First Branch Forecast for February 13, 2023: Eagle eye


It’s hard not to have 21st-century risks facing Congress at top of mind some weeks. We uncovered a serious breach of privacy and independence affecting individual members of Congress involving the FBI that requires immediate action to shield members and staff from unlawful warrantless surveillance. With the help of some sharp colleagues, we also considered how AI-enabled technologies can fundamentally change how Congress operates.

This week the House starts a two-week recess while the Senate is in this week and out the next. The Senate Rules Committee will hold a business meeting Monday evening about funding for Senate committees; look ahead to similar House Admin hearings at the end of the month.

As we discuss here, funding Senate committees is a convoluted two-step process. All committees except appropriations submit funding requests to the Rules Committee, which then allocates funding for committees for the entire congressional term. Meanwhile, the Senate Appropriations Legislative Branch Subcommittee designates funds for all committees but one as a lump sum for a single fiscal year. Appropriators get their own line item, naturally. This week’s business meeting is when the pie is divided for committees, in other words, with significant impact on their oversight, investigatory, and oversight capacity. In the House, the committee chairs have the opportunity to testify, which is happening at the end of the month.

Specifically, House Admin has scheduled two hearings for individual committee funding on February 28 and March 1. Each chair and ranking member request funds for the operations of their committee during these hearings, which determines their level of staffing and investigatory capacity. Generally speaking, you only see testimony when the chair and ranking member disagree on the requested level or when a committee is pushing for more funds. The process is complicated — House Admin provides funding (i.e., allocates funds) for the entire 118th Congress, but those funds are only appropriated on an annual basis on an entirely different calendar that runs from October 1st to September 30th. Check out our explainer for the House.


The FBI warrantlessly and unlawfully spied on a member of Congress, according to research by us (Demand Progress Education Fund). Wired’s Dell Cameron has the story.

The FBI looked through millions of communications gathered under Section 702 of the FISA Amendments Act. The newly discovered violations include unlawfully searching FISA information “using only the name of a U.S. Congressman,” “using the names of a local political party,” and based on racial profiling. Section 702 is supposed to be used for surveillance of foreign persons overseas, but in practice it sweeps in untold Americans.

This action is part of a broader pattern of ostensibly continuous and widespread misuses of Section 702 that are described in heavily redacted FISA Court opinions, which we have fought to make publicly available. The opinions reveal misuse of Section 702 to spy on victims of crimes, community leaders, and family members. In 2021 we published this timeline of selected legal and constitutional violations in programs operated under Section 702. The Court, instead of stopping the misbehavior, continues to make allowances for the Executive branch, which is an illustration of the many flaws of the secret FISA courts.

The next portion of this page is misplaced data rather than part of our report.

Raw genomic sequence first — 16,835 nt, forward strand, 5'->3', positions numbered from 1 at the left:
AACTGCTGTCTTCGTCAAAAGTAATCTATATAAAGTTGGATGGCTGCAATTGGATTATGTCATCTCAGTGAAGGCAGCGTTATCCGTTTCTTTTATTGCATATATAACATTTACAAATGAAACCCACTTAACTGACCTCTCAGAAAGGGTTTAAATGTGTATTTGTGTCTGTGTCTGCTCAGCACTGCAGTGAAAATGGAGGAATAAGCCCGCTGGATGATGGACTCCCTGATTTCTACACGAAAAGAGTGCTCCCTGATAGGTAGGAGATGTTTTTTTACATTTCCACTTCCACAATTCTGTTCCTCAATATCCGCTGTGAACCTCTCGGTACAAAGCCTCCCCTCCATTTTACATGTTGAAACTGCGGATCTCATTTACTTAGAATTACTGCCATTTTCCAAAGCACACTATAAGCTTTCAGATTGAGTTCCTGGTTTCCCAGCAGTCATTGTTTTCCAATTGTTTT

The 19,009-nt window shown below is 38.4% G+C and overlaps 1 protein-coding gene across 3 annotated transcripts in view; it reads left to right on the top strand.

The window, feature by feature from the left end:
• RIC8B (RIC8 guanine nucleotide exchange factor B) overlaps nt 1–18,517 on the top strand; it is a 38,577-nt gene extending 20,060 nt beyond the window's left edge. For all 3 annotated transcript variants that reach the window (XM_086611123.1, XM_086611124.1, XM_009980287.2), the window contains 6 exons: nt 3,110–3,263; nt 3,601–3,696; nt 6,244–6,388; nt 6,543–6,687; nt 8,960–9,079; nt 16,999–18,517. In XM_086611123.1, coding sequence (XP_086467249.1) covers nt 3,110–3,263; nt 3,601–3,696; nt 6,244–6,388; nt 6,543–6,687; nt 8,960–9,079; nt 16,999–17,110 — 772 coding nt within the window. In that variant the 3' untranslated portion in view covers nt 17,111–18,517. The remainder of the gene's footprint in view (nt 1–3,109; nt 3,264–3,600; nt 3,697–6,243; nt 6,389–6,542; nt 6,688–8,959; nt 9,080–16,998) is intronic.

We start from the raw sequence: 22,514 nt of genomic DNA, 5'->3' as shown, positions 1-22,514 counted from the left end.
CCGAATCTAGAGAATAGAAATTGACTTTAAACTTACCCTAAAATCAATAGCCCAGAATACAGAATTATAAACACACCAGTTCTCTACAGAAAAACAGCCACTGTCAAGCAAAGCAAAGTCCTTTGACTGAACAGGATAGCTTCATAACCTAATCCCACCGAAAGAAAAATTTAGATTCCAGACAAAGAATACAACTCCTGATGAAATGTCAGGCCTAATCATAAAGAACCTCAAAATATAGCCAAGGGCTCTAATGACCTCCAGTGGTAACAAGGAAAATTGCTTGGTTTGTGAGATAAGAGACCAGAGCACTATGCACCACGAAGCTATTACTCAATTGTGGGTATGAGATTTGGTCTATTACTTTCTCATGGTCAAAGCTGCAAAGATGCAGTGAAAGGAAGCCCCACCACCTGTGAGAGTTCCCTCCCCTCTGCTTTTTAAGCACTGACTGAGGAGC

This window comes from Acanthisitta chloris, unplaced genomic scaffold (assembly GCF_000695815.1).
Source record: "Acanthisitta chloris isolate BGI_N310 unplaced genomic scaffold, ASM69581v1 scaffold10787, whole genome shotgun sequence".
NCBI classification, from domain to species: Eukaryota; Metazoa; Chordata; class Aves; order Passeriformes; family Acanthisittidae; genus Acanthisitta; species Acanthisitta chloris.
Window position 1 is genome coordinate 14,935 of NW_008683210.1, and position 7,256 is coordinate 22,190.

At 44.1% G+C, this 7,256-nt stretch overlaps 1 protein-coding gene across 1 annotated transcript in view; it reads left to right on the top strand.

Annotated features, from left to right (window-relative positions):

Section 702 is up for reauthorization later this year. The government has a long history of unlawfully sweeping up information about Americans and using that information for political purposes. It also runs around the Fourth Amendment by lawfully purchasing information about millions of Americans.

No American should be subject to criminal surveillance without the government first obtaining a warrant. The ongoing behavior of the FBI shows that it and fellow members of the Intelligence Community are unwilling and incapable of following the law. Just read the Church Committee Report to understand the longstanding and recurring nature of these abuses. Furthermore, the House and Senate Intelligence Committees have failed to conduct investigations that detect some of the abuses and they have shown they are unwilling to reign in the agencies. Civil society has recommended reforms over the years to unleash those committees and transform them into watchdogs. In addition, other committees of jurisdiction and individual members of Congress must have the tools and resources to oversee and legislate on these matters, including staff with proper clearances.

Members of Congress and their staff are particularly vulnerable as the Intelligence Community has shown itself over the decades to have a fealty to the president that at times supersedes the Constitution. Obvious next steps include strengthening congressional cybersecurity against surveillance, changing the law to ensure that the only Executive branch surveillance practices are authorized by Congress, and ensuring that the laws and the overseers have teeth.

An Executive branch that unlawfully surveils members of Congress, political parties, and more is the very definition of a threat to our democracy, a threat made even worse should the presidency fall into authoritarian hands. This is a problem nurtured by presidents of both parties who have aggregated to themselves the power to issue secret interpretations of the law through the Office of Legal Counsel.